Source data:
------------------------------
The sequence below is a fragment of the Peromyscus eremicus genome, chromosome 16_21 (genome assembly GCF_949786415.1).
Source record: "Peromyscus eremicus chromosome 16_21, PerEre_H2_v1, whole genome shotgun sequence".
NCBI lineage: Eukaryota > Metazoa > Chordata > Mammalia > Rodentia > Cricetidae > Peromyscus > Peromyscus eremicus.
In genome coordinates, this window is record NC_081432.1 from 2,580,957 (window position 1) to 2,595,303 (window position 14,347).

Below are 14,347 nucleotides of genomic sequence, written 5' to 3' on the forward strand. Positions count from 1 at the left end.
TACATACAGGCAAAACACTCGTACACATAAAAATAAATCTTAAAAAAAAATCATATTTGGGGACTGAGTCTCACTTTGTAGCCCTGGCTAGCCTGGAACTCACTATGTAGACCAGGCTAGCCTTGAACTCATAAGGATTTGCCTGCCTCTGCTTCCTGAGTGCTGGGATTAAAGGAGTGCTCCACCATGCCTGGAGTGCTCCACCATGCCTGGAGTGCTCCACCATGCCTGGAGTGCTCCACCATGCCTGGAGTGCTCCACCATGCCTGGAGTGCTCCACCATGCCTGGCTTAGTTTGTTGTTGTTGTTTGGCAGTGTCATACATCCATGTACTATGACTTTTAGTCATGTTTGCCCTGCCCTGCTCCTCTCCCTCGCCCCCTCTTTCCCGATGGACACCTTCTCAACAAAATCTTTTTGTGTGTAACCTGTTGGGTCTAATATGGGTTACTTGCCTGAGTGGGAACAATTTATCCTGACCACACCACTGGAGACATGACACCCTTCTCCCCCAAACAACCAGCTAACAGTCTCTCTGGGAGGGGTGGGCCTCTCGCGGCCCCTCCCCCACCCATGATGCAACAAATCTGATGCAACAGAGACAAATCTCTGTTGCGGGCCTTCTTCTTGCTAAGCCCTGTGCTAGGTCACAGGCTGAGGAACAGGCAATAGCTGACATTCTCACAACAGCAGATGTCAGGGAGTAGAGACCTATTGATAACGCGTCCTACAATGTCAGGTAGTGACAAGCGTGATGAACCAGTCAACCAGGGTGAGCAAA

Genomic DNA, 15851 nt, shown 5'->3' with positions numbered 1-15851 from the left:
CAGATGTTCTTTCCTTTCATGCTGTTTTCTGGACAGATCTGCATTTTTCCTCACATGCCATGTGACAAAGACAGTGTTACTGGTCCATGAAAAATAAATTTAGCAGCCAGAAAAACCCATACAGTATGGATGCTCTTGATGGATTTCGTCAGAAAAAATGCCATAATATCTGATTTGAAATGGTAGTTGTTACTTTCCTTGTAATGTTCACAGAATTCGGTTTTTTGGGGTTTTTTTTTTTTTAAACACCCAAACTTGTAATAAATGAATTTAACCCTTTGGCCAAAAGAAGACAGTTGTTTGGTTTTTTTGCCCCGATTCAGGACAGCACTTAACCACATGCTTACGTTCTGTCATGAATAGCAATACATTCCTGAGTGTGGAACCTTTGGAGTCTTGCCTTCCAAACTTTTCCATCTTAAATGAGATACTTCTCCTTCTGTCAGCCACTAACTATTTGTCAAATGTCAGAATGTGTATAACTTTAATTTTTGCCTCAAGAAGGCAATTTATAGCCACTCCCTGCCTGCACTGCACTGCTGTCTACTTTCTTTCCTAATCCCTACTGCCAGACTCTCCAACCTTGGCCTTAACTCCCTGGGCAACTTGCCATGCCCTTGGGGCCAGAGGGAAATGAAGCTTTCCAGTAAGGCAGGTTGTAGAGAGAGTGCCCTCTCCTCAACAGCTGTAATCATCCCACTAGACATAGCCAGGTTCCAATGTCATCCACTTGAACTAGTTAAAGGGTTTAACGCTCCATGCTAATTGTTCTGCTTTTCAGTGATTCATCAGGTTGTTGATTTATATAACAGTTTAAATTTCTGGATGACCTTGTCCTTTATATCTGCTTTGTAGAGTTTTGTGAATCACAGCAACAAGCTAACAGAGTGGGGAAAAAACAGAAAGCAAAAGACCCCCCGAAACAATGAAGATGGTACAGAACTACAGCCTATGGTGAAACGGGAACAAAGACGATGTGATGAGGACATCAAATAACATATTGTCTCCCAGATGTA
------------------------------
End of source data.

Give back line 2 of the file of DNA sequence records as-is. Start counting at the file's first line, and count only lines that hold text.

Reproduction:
Source record: "Peromyscus eremicus chromosome 16_21, PerEre_H2_v1, whole genome shotgun sequence".